Helen Fouché Gaines’ 1956 textbook Cryptanalysis: A Study of Ciphers and Their Solution concludes with a cipher that, she says, “nobody has ever been able to decrypt”:
VQBUP PVSPG GFPNU EDOKD XHEWT IYCLK XRZAP VUFSA WEMUX GPNIV QJMNJ JNIZY KBPNF RRHTB WWNUQ JAJGJ FHADQ LQMFL XRGGW UGWVZ GKFBC MPXKE KQCQQ LBODO QJVEL.
It was still unsolved in 1968, when Dmitri Borgmann, editor of the Journal of Recreational Linguistics, urged his readers to tackle the problem: “Are you going to let this challenge lie there, taunting you for the rest of your lives? Or are you going to get busy and solve that pesky little crypt?”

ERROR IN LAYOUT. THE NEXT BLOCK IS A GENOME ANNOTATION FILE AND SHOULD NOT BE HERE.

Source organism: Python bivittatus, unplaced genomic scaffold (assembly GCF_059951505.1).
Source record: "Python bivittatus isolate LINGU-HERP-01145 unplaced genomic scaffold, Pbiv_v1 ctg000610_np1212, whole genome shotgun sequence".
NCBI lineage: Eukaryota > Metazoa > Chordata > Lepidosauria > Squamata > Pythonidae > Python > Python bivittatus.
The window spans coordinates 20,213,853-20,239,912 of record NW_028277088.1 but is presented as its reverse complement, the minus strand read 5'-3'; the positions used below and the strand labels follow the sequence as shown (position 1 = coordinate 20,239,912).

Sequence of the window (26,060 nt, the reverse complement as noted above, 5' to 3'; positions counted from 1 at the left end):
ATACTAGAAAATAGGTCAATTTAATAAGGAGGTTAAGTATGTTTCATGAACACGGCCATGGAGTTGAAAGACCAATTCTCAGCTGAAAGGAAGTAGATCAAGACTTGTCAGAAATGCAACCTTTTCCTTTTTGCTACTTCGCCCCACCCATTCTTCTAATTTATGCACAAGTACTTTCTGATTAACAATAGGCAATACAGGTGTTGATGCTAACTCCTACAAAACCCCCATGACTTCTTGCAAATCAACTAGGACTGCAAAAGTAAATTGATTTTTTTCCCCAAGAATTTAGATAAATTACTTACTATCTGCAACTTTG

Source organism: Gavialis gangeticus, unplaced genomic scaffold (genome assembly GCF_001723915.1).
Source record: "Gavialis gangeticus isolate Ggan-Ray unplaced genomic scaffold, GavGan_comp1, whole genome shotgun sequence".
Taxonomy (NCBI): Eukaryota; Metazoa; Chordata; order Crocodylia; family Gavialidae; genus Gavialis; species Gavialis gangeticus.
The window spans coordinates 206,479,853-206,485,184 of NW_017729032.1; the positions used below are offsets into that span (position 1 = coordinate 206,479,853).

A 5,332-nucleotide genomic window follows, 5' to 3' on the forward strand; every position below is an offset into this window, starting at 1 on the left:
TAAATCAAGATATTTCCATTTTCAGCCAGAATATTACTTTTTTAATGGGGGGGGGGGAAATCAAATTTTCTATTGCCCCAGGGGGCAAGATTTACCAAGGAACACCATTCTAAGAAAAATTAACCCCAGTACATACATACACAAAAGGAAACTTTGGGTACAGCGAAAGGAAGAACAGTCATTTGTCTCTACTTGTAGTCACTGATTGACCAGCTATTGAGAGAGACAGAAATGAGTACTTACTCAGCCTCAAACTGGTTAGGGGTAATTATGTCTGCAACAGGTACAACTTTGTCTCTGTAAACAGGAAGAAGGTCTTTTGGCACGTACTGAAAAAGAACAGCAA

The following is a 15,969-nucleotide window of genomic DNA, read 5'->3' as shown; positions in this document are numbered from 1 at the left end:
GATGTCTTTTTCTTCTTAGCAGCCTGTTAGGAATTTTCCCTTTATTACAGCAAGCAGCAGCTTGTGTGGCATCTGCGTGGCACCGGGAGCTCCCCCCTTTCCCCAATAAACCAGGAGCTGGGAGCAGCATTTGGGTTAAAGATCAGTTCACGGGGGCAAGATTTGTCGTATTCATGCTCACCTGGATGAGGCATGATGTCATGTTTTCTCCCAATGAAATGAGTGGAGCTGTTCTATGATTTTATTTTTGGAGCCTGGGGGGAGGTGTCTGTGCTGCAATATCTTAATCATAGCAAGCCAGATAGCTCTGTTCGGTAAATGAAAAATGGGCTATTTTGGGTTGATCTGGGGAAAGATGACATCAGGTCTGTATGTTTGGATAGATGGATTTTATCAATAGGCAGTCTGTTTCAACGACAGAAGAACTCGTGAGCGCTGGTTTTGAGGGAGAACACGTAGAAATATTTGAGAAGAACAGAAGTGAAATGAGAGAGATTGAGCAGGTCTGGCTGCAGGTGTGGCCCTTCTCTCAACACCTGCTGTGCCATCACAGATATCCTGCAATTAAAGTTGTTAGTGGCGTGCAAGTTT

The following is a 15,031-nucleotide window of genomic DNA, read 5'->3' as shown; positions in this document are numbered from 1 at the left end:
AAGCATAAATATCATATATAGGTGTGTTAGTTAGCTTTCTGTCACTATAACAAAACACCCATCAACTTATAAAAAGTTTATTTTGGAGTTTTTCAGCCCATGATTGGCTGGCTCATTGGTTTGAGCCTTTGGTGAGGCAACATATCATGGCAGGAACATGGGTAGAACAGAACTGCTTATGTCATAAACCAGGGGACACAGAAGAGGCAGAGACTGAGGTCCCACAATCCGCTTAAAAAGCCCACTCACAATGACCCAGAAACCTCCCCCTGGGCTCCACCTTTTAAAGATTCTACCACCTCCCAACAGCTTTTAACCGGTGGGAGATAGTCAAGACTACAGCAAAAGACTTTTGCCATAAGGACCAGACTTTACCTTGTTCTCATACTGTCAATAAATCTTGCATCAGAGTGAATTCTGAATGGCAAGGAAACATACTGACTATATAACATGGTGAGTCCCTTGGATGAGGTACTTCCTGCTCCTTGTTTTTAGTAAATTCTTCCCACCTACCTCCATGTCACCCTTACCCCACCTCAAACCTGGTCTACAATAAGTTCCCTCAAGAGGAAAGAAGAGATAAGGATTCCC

So far as I can tell, they let it lie there, and it remains unsolved to this day. Any ideas? There are few clues in Gaines’ book. The cipher is the last in a series of exercises at the end of a chapter titled “Investigating the Unknown Cipher,” and she gives no hint as to its source. Of the exercises, she writes, “There is none in which the system may not be learned through analysis, unless perhaps the final unnumbered cryptogram.” The solution says simply “Unsolved.”